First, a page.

22. Fasten your seat belt. It’s another adventure for @Kerry Beal and me. Today Kerry had some business to conduct in Brampton so last night I researched restaurants in and around Brampton. They largely fall into two categories— Indian and Italian. But here’s the thing – – both of us have a penchant for considering Indian food appropriate only in winter and Italian food only when it’s exceptionally good. As we searched for the address where Kerry was to conduct her business we caught a glimpse of a restaurant called Ann’s Grove. I did a quick Google search and learned that It was a small family-run Caribbean place. It looked far more interesting than any of the places I had unearthed. Ann’s Grove was compact but not crammed. It’s bar however was both compact and crammed, mostly with rums, as Kerry noted. But then what should one expect in a Caribbean restaurant? I tell you this just for a little atmosphere. We had barely sat down when Ann herself came over to welcome us and proudly told us that she was the chef and owner and pretty much general factotum. A slight man, who seemed as if he wished to disappear inside of himself, whom we later learned was Ann’s husband, was bussing and waiting tables. There were no menus but Ann was asking us if we fancied chicken or goat or …. This was a little bit disconcerting. Without a good grasp of what a Caribbean restaurant might offer, we found ourselves hard-pressed to make any decisions. But Kerry could read the offerings on the wall above the counter and we settled on oxtails with rice and peas (I forgot that peas really means beans!) and a chicken roti. We would share both dishes. Another restaurant offering a box of tissues rather than napkins/serviettes. Oxtails with rice and beans. Honesty is the best policy. Peas are green. Chicken roti. Ann also suggested drinks. Kerry ordered a guava soda and I had a mauby soda. I had no idea what mauby was but I was feeling adventuresome. Not until I got home and was able to do some research did I learn that it is made from the bark of the mauby tree. Claimed by some to have diuretic properties and by others to cause diarrhoea the first time one ingests it, I was no longer feeling quite so blasé about my drink choice. So far, so good. Thanks for asking. Towards the end of our meal, the phone in the restaurant rang followed immediately by loud wails of anguish from Ann. When she had more or less regained her composure Ann came over to our table to apologize for the commotion. Between her accent and her obvious distress, piecing the story together proved challenging. Someone had died. We got that part. That the said someone lived in Barbados and had recently been put into a home, we got. Beyond that, it was anybody’s guess. As near as we were able to interpret, Ann’s father-in-law had died. And she was the target of some feuding family because she had opposed putting a 79-year-old Jesuit priest into a home. And now see what had happened. If he hadn’t been put in the home he wouldn’t have died. At least that was the way Ann seemed to see the situation. Do you see our difficulty in untangling this version of the story? Either they do things VERY differently on the Islands or he wasn’t a priest, or he wasn’t a Jesuit, or he wasn’t a father. Or he was a father but the spiritual kind. That explanation could not account for the claim that he was her husband‘s father and her father-in-law. I am quite sure a logical explanation exists that could dispel our confusion. But interrogating one who is grieving and so recently bereaved is not considered polite anywhere. So we offered Ann our sympathy, reassured her once again that we were not in the least upset, and left in possession of a riddle we may never solve and a doggy bag of delicious Caribbean food.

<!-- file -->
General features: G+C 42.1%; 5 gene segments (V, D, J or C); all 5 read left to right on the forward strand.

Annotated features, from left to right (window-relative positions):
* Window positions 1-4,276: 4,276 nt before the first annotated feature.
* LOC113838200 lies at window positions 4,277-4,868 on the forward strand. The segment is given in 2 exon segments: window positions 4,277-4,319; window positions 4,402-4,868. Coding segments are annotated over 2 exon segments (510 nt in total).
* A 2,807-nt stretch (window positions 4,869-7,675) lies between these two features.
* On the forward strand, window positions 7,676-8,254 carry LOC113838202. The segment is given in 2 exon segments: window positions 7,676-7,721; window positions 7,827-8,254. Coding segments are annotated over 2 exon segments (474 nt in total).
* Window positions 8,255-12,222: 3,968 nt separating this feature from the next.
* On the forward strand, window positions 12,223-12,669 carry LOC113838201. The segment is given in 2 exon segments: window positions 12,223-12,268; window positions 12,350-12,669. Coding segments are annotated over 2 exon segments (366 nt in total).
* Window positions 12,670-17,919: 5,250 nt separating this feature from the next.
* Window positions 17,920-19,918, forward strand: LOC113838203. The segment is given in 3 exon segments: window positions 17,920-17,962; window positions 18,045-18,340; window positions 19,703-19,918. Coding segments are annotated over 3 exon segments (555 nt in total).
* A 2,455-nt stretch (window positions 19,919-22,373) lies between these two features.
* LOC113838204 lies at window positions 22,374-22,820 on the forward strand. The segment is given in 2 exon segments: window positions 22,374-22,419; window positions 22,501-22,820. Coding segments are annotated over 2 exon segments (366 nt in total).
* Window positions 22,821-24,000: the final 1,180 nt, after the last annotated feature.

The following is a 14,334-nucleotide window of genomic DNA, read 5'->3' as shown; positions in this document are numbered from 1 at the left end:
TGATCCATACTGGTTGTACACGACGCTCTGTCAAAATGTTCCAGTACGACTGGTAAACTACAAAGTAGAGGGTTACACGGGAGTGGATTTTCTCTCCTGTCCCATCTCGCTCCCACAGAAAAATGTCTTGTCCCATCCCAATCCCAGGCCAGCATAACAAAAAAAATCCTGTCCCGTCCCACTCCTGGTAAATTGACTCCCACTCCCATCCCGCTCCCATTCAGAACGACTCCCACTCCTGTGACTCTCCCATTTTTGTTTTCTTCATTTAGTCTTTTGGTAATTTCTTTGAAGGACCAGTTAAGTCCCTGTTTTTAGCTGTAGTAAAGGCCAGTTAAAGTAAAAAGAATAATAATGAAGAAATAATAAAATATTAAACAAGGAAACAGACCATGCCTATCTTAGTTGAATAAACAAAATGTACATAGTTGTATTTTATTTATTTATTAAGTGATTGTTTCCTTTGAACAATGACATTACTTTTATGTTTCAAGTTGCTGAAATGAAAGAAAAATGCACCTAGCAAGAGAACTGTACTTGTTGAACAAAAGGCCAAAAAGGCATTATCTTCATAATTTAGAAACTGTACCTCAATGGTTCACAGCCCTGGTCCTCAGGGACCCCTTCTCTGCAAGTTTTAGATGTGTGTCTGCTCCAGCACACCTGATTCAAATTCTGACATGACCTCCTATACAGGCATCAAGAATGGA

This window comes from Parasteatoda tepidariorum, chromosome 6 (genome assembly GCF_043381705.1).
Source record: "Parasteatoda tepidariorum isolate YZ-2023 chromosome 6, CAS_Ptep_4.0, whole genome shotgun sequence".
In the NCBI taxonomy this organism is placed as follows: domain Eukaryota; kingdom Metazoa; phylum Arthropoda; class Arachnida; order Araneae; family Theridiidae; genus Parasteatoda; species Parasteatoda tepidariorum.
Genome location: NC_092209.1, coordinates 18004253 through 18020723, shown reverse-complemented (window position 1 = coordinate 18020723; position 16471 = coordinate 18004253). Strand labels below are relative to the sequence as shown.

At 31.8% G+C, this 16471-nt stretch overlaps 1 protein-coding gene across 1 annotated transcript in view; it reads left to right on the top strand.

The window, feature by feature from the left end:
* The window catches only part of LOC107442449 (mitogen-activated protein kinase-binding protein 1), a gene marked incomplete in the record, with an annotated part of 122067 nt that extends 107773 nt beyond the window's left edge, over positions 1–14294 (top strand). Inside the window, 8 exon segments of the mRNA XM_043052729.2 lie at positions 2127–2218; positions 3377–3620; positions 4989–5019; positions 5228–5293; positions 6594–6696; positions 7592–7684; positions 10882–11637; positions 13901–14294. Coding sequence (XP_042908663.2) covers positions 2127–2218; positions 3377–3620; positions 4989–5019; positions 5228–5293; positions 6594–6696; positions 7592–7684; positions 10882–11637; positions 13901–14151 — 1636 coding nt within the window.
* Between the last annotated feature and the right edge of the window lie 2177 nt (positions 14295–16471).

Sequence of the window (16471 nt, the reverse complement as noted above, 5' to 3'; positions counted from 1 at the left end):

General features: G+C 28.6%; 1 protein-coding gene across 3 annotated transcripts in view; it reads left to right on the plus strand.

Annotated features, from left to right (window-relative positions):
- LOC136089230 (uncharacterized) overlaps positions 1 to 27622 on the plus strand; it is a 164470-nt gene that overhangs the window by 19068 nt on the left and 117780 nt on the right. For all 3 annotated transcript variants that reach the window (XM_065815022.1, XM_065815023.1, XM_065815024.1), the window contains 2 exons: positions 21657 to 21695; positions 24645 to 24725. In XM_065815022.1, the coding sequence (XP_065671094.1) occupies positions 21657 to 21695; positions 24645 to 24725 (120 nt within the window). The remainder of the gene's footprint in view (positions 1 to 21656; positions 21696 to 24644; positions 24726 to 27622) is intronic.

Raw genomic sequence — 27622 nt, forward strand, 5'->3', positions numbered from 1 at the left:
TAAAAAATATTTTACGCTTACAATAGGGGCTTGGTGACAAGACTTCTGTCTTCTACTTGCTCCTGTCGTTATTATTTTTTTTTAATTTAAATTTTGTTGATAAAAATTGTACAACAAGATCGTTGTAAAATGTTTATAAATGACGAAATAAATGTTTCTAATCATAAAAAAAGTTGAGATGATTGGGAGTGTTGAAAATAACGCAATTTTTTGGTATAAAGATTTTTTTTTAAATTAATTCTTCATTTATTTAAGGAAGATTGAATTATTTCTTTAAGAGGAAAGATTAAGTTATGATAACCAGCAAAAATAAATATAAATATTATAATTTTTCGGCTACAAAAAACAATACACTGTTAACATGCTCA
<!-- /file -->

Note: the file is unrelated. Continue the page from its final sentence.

23. chromedome

    Easter Menus

    I love it, but we have a large and varied crowd and lamb was riskier. Also, I got the ham on sale for $1/lb.
  24. What I have done. I use a large sheet of clear greenhouse plastic to cover the asparagus plot early in the spring. The sun warms up the soil, and I can get two to three weeks earlier asparagus. dcarch
  25. I personally don't care what they call their pie. I think intent needs to be taken into consideration. If they're using something in an intentionally hurtful manner, that's pretty much always obvious. But we've gone way too far with the whole things-that-are-no-longer-allowed-to-be-the-subject-of-humor bit.